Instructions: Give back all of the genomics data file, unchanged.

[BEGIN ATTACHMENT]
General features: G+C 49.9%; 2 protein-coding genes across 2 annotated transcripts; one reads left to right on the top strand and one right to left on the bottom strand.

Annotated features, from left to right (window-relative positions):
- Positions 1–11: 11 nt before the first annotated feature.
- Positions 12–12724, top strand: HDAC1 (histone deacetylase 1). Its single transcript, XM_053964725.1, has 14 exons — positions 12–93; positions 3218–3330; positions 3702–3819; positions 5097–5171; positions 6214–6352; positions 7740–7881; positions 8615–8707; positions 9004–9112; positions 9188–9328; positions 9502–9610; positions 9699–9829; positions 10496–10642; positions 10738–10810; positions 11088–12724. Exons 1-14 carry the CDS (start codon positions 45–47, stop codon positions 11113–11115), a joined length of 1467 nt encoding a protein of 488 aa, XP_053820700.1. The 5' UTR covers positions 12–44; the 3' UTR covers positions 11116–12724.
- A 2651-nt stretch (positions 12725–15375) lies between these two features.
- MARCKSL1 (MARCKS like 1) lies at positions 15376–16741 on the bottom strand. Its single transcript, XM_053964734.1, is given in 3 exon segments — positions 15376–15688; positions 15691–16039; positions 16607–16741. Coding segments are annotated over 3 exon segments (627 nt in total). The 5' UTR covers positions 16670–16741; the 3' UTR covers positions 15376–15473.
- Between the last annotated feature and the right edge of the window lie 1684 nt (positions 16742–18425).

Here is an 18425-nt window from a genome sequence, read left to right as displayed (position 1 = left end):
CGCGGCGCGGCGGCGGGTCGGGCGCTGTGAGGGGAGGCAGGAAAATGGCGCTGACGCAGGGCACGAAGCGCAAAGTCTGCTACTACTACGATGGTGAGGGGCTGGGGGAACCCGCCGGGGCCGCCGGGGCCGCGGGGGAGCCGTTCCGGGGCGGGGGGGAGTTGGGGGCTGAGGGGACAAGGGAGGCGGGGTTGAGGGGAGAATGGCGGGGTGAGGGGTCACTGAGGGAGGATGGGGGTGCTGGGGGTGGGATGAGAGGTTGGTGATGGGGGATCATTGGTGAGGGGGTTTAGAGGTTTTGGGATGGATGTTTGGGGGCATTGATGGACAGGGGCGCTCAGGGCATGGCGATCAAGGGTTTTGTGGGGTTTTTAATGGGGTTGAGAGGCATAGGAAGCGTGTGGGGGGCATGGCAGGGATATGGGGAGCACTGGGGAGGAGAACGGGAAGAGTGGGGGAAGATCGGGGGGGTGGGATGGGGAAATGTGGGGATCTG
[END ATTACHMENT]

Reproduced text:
General features: G+C 49.9%; 2 protein-coding genes across 2 annotated transcripts; one reads left to right on the top strand and one right to left on the bottom strand.

Annotated features, from left to right (window-relative positions):
- Positions 1–11: 11 nt before the first annotated feature.
- Positions 12–12724, top strand: HDAC1 (histone deacetylase 1). Its single transcript, XM_053964725.1, has 14 exons — positions 12–93; positions 3218–3330; positions 3702–3819; positions 5097–5171; positions 6214–6352; positions 7740–7881; positions 8615–8707; positions 9004–9112; positions 9188–9328; positions 9502–9610; positions 9699–9829; positions 10496–10642; positions 10738–10810; positions 11088–12724. Exons 1-14 carry the CDS (start codon positions 45–47, stop codon positions 11113–11115), a joined length of 1467 nt encoding a protein of 488 aa, XP_053820700.1. The 5' UTR covers positions 12–44; the 3' UTR covers positions 11116–12724.
- A 2651-nt stretch (positions 12725–15375) lies between these two features.
- MARCKSL1 (MARCKS like 1) lies at positions 15376–16741 on the bottom strand. Its single transcript, XM_053964734.1, is given in 3 exon segments — positions 15376–15688; positions 15691–16039; positions 16607–16741. Coding segments are annotated over 3 exon segments (627 nt in total). The 5' UTR covers positions 16670–16741; the 3' UTR covers positions 15376–15473.
- Between the last annotated feature and the right edge of the window lie 1684 nt (positions 16742–18425).

Here is an 18425-nt window from a genome sequence, read left to right as displayed (position 1 = left end):
CGCGGCGCGGCGGCGGGTCGGGCGCTGTGAGGGGAGGCAGGAAAATGGCGCTGACGCAGGGCACGAAGCGCAAAGTCTGCTACTACTACGATGGTGAGGGGCTGGGGGAACCCGCCGGGGCCGCCGGGGCCGCGGGGGAGCCGTTCCGGGGCGGGGGGGAGTTGGGGGCTGAGGGGACAAGGGAGGCGGGGTTGAGGGGAGAATGGCGGGGTGAGGGGTCACTGAGGGAGGATGGGGGTGCTGGGGGTGGGATGAGAGGTTGGTGATGGGGGATCATTGGTGAGGGGGTTTAGAGGTTTTGGGATGGATGTTTGGGGGCATTGATGGACAGGGGCGCTCAGGGCATGGCGATCAAGGGTTTTGTGGGGTTTTTAATGGGGTTGAGAGGCATAGGAAGCGTGTGGGGGGCATGGCAGGGATATGGGGAGCACTGGGGAGGAGAACGGGAAGAGTGGGGGAAGATCGGGGGGGTGGGATGGGGAAATGTGGGGATCTG